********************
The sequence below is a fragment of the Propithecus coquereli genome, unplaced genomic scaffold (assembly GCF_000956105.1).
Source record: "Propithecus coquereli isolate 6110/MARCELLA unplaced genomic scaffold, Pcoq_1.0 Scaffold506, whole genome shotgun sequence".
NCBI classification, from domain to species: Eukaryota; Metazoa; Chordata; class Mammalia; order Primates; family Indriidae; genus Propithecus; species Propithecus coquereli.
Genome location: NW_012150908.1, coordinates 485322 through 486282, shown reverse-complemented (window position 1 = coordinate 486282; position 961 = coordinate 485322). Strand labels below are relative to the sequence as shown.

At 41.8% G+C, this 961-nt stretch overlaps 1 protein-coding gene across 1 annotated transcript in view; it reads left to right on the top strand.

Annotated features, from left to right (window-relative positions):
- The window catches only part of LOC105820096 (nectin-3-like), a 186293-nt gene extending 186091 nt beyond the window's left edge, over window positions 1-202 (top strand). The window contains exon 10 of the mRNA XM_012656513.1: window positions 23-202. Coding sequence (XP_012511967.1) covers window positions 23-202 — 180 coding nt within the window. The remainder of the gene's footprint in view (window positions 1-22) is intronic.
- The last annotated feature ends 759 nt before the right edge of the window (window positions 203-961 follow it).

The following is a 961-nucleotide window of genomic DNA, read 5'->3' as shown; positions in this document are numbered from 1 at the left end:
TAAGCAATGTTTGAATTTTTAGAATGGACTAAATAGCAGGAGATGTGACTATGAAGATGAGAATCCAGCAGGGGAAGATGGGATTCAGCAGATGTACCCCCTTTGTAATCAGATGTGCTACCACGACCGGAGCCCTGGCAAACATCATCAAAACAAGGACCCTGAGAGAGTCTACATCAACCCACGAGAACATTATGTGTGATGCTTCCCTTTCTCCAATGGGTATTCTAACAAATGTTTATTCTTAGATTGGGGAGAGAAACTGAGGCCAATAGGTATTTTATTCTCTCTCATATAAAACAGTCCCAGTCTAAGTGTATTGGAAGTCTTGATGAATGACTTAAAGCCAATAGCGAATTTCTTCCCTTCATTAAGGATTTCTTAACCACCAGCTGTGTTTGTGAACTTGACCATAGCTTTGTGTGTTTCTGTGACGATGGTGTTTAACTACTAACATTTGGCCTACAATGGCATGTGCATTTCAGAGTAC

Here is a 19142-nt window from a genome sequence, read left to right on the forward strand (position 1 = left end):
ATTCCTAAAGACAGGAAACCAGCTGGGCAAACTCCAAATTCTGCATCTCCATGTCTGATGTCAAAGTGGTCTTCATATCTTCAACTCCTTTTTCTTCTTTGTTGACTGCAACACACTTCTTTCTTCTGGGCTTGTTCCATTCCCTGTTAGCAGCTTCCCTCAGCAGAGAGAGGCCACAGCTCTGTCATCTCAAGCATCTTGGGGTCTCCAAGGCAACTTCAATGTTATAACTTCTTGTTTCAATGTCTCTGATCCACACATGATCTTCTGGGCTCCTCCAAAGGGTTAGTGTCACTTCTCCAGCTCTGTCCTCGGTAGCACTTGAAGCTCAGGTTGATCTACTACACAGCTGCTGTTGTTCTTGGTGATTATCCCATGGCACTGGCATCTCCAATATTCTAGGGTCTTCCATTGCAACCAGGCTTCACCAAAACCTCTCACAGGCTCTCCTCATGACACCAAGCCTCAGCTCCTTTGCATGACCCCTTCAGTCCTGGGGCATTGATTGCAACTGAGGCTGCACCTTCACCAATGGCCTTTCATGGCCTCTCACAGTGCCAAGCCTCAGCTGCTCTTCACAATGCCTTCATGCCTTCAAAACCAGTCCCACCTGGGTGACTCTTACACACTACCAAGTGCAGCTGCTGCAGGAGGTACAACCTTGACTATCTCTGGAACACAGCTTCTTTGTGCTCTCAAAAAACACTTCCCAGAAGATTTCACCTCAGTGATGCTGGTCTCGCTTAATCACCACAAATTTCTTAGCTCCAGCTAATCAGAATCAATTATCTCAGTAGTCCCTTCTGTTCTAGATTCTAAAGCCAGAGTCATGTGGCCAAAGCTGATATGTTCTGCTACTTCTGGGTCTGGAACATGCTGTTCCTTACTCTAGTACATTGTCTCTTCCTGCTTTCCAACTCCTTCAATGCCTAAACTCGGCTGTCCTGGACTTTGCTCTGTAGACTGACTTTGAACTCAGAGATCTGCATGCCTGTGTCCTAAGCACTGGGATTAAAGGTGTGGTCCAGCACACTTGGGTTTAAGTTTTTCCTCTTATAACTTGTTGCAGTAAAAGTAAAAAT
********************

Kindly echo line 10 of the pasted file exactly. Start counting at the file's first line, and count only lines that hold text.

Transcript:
TAAGCAATGTTTGAATTTTTAGAATGGACTAAATAGCAGGAGATGTGACTATGAAGATGAGAATCCAGCAGGGGAAGATGGGATTCAGCAGATGTACCCCCTTTGTAATCAGATGTGCTACCACGACCGGAGCCCTGGCAAACATCATCAAAACAAGGACCCTGAGAGAGTCTACATCAACCCACGAGAACATTATGTGTGATGCTTCCCTTTCTCCAATGGGTATTCTAACAAATGTTTATTCTTAGATTGGGGAGAGAAACTGAGGCCAATAGGTATTTTATTCTCTCTCATATAAAACAGTCCCAGTCTAAGTGTATTGGAAGTCTTGATGAATGACTTAAAGCCAATAGCGAATTTCTTCCCTTCATTAAGGATTTCTTAACCACCAGCTGTGTTTGTGAACTTGACCATAGCTTTGTGTGTTTCTGTGACGATGGTGTTTAACTACTAACATTTGGCCTACAATGGCATGTGCATTTCAGAGTAC